The community, our donors and the team are praying that we find water, we will keep you updated when the drilling is finalised and hope you can keep supporting our project.
Report feasibility and estimated costs of the project
Successful Completion of Borehole
Evaluation of best land in the area to extract water
Start of in-situ water well project
We've completed a hydrogeological survey report to confirm the findings of the initial survey. This new report was done by Chem Chem Drilling, a private Tanzanian company who has more than 10 years experience in building boreholes in the area. We are thrilled that the findings confirm that there is a good possibility of extracting underground water 150m below earth. This is really good news, however no survey can guarantee that we will find potable water. The outcome looks positive but there is a big risk we have to take to continue our mission.
WATER MANAGEMENT COMMITTEE
The team has been on the ground to coordinate a water management committee within Orkisima village.
What does this mean?
With the support of ISOMA Children, the community has established a “Water Management Committee”. The members are 50% men and 50% women from different areas of the village who are committed and will be responsible for taking care of the borehole, manitaining it, fixing it and collecting the fees. If we find water, the priority will be for the children of the planned ISOMA School, however all community members will be able to collect water for a small fee.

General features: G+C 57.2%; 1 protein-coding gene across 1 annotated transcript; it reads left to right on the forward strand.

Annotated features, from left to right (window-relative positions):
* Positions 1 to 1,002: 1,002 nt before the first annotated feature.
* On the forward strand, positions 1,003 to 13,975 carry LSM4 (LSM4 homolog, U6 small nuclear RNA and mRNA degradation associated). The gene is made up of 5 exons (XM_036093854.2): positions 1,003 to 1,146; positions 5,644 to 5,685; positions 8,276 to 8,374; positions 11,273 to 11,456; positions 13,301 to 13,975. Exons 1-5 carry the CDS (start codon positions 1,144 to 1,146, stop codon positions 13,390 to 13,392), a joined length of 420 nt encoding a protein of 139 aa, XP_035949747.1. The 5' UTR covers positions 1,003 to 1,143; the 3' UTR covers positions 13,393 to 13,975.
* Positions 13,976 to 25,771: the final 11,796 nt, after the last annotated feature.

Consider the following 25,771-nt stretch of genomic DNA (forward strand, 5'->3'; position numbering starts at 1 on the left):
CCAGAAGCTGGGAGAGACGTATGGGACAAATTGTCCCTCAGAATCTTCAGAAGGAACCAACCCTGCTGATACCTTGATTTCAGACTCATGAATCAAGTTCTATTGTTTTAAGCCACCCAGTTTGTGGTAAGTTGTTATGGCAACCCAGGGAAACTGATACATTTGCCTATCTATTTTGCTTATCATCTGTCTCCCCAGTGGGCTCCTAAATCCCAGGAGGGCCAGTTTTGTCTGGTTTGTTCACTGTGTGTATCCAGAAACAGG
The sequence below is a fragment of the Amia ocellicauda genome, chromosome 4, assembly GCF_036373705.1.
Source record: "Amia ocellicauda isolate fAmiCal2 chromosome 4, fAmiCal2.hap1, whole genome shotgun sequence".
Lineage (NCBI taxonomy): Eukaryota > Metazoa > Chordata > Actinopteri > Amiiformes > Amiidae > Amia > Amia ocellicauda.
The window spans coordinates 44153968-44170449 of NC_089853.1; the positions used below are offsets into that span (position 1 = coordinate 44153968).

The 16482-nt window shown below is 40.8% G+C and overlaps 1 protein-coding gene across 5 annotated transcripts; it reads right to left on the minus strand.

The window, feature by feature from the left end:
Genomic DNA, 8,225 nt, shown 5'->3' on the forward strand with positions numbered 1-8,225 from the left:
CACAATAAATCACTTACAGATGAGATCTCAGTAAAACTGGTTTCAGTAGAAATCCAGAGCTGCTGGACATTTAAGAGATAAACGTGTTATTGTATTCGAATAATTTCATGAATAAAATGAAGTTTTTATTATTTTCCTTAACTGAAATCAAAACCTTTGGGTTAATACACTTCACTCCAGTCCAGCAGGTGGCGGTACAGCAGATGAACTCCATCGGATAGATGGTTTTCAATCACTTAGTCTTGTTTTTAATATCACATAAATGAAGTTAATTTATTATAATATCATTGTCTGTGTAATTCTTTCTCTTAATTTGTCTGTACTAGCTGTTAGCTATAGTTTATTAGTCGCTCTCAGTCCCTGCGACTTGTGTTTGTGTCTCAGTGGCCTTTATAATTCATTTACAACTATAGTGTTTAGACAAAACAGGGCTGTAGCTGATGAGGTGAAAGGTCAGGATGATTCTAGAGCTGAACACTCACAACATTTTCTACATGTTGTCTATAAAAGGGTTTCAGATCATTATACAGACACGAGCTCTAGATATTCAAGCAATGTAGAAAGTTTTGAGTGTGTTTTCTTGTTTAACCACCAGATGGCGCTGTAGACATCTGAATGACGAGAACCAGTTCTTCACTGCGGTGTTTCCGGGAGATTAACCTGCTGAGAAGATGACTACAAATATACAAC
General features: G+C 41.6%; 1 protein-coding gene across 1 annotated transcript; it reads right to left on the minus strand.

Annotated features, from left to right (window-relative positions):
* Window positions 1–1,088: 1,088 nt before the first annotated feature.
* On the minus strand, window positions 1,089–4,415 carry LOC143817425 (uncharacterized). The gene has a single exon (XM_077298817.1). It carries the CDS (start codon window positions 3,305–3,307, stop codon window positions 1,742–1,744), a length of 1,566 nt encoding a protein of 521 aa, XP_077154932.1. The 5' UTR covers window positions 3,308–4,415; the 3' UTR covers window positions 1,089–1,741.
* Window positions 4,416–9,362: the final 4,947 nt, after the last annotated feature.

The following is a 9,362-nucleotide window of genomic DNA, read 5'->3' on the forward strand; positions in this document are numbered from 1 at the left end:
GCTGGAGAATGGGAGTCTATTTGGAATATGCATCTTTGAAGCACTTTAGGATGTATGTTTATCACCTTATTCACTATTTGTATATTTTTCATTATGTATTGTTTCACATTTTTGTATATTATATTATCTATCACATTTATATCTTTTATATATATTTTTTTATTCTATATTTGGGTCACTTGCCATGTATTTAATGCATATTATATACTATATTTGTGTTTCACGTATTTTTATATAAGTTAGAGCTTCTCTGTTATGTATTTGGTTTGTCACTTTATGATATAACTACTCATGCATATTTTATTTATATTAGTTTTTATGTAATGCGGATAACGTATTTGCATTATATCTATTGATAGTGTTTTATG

Why will the community pay fees? The fees that the community members will pay are not donations for ISOMA Children, these fees will only be used for maintenance and repairs of the system overtime. We have talked to multiple experts who advised that if we want The Water Project to be successful it is essential that the community is involved and members responsible for the system, after all this water well is for their benefit. The members of The Water Management Committee have dictated and agreed to rules and responsibilities.
An article by Fabiola Quesada - Wildlife veterinary fieldwork + training Africa & Co-Founder of Wild Spirit Fund: Wildlife Conservation Medicine Foundation
Photos from the Lossimingory village, the images above show the only water left.
Our village is located in a migration transit area between Serengeti and Tarangire National Parks and Ngorongoro Protected Area in Tanzania. Please notice the elephant and other animals tracks on the mud of where the last drops of water remain.
This is a humanitarian emergency and a direct threat to wildlife. Water competition between humans and wildlife might bring encounters that can be fatal either way. Here is a clear example of the wildlife-human conflict, and how these desperate situations, if not managed correctly, can quickly incentivize poaching (illegal hunting of wild animals).
Situations like this show the urgency of a waterhole in the village.
The installation of a waterhole close to the school has a positive impact on many levels:
✓ Improving human health and nutrition
Clean water for drinking and cooking
Piped water for basic sanitation (face washing, toilets)
Water for the clinic
First school garden
Community water for crops
✓ Mitigation of human-wildlife conflict
Minimise the risk of encounters with wildlife at the open water hole
Having the crops in communal areas allow us to establish an efficient system to protect them against elephants and other herbivores.
We provide water; we help them preserve their food supply; they help us protect the elephants. The community understands the value of collaboration in wildlife conservation.
✓ Women's empowerment
Avoid the hard work of women and girls collecting water at a distant point.